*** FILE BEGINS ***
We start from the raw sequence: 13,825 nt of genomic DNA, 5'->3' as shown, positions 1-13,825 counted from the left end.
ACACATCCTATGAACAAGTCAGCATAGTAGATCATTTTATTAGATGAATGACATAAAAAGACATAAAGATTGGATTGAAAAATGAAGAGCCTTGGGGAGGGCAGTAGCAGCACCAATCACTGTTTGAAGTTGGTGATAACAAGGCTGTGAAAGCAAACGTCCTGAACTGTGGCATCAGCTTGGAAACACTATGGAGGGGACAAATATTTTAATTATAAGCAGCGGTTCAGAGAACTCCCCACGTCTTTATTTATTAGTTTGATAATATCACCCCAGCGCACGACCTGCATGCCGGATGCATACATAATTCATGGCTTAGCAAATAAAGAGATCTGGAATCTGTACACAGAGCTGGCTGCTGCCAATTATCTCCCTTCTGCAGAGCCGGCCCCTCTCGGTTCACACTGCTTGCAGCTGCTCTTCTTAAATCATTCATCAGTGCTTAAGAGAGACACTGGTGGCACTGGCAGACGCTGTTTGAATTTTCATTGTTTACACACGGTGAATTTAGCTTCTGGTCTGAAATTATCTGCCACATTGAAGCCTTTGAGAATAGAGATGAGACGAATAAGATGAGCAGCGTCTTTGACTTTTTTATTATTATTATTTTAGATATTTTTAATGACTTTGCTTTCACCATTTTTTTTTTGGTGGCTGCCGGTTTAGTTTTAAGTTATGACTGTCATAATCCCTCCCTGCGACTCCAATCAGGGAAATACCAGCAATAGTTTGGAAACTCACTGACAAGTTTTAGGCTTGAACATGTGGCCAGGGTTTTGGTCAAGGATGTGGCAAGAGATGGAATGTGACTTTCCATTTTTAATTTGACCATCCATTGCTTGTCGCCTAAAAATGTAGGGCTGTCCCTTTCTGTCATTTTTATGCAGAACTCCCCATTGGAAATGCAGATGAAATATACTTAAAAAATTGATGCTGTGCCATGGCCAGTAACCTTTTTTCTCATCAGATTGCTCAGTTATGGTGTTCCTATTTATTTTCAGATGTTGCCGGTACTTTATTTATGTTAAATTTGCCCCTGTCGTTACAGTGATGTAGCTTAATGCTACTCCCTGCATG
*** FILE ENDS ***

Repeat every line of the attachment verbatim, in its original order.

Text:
We start from the raw sequence: 13,825 nt of genomic DNA, 5'->3' as shown, positions 1-13,825 counted from the left end.
ACACATCCTATGAACAAGTCAGCATAGTAGATCATTTTATTAGATGAATGACATAAAAAGACATAAAGATTGGATTGAAAAATGAAGAGCCTTGGGGAGGGCAGTAGCAGCACCAATCACTGTTTGAAGTTGGTGATAACAAGGCTGTGAAAGCAAACGTCCTGAACTGTGGCATCAGCTTGGAAACACTATGGAGGGGACAAATATTTTAATTATAAGCAGCGGTTCAGAGAACTCCCCACGTCTTTATTTATTAGTTTGATAATATCACCCCAGCGCACGACCTGCATGCCGGATGCATACATAATTCATGGCTTAGCAAATAAAGAGATCTGGAATCTGTACACAGAGCTGGCTGCTGCCAATTATCTCCCTTCTGCAGAGCCGGCCCCTCTCGGTTCACACTGCTTGCAGCTGCTCTTCTTAAATCATTCATCAGTGCTTAAGAGAGACACTGGTGGCACTGGCAGACGCTGTTTGAATTTTCATTGTTTACACACGGTGAATTTAGCTTCTGGTCTGAAATTATCTGCCACATTGAAGCCTTTGAGAATAGAGATGAGACGAATAAGATGAGCAGCGTCTTTGACTTTTTTATTATTATTATTTTAGATATTTTTAATGACTTTGCTTTCACCATTTTTTTTTTGGTGGCTGCCGGTTTAGTTTTAAGTTATGACTGTCATAATCCCTCCCTGCGACTCCAATCAGGGAAATACCAGCAATAGTTTGGAAACTCACTGACAAGTTTTAGGCTTGAACATGTGGCCAGGGTTTTGGTCAAGGATGTGGCAAGAGATGGAATGTGACTTTCCATTTTTAATTTGACCATCCATTGCTTGTCGCCTAAAAATGTAGGGCTGTCCCTTTCTGTCATTTTTATGCAGAACTCCCCATTGGAAATGCAGATGAAATATACTTAAAAAATTGATGCTGTGCCATGGCCAGTAACCTTTTTTCTCATCAGATTGCTCAGTTATGGTGTTCCTATTTATTTTCAGATGTTGCCGGTACTTTATTTATGTTAAATTTGCCCCTGTCGTTACAGTGATGTAGCTTAATGCTACTCCCTGCATG